If any of the persons who were on the outside at the time the constables jumped over the rails had assaulted the constables, do you think you inust have seen them -I think I must; it appeared that there was no asfault on the constables till after the man had been killed ten or twelve minutes.

Cross-examined by Mr. Morgan. How long had the company of butchers with the marrow-bones and cleavers been there before?-I did not see the marrow-bones and cleavers; he could not have been knocked down but a very few minutes by this mob.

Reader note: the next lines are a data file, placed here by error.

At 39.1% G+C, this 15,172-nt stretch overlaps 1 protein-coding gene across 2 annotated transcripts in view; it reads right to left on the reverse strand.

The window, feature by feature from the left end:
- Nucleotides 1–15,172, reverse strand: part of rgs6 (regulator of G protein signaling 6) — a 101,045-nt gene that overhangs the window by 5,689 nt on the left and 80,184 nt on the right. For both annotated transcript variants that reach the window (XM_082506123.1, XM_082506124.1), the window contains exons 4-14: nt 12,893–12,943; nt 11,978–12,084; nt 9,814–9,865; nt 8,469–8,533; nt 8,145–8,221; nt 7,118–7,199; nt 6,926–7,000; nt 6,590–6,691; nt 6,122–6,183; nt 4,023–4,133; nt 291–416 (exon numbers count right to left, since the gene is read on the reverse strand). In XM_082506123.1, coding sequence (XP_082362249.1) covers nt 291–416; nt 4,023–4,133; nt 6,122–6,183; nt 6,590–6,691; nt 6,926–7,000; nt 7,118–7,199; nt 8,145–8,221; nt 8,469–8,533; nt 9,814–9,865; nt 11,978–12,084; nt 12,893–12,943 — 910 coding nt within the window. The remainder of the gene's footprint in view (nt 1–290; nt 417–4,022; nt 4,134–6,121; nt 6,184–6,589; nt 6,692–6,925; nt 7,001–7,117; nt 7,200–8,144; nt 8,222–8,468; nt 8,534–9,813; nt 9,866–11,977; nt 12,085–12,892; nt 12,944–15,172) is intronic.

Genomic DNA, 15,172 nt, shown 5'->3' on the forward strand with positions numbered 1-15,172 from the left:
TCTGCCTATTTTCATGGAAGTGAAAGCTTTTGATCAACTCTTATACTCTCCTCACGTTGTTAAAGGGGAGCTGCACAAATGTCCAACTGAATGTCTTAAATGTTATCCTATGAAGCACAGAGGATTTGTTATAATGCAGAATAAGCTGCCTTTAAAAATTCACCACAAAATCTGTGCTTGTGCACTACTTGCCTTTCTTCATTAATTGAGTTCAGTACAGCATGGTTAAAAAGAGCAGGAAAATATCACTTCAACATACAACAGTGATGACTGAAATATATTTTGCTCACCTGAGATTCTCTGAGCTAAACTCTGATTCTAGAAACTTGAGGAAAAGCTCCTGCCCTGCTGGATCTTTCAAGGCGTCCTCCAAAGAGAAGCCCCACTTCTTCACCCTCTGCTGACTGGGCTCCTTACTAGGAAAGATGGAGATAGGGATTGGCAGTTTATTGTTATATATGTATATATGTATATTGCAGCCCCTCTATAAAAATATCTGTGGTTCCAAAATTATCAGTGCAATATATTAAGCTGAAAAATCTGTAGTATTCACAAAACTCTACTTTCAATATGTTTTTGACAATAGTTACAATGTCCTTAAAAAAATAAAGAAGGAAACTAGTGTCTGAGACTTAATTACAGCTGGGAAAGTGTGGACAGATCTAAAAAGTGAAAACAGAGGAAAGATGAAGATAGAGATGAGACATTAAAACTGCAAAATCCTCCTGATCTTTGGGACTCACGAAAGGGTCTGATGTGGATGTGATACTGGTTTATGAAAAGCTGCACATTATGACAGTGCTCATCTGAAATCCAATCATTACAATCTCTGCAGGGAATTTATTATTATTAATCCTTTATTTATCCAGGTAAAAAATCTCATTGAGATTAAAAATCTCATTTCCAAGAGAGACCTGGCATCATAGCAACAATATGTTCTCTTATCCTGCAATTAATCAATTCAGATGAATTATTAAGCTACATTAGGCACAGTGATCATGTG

Did not you when you first came fee the mob ?The marrow-bones and cleavers, I saw the men in whitish coats; I sat on the coach-box about four or five yards from the breast of the pump.

Were there not marrow-bones and cleavers there?- They might be, but I did not see them, not until after Casson had been killed ; I first saw them on the other side of the pump, I never saw them on that day.

Where were they when you first saw them?-They were there when I firft saw them.

Were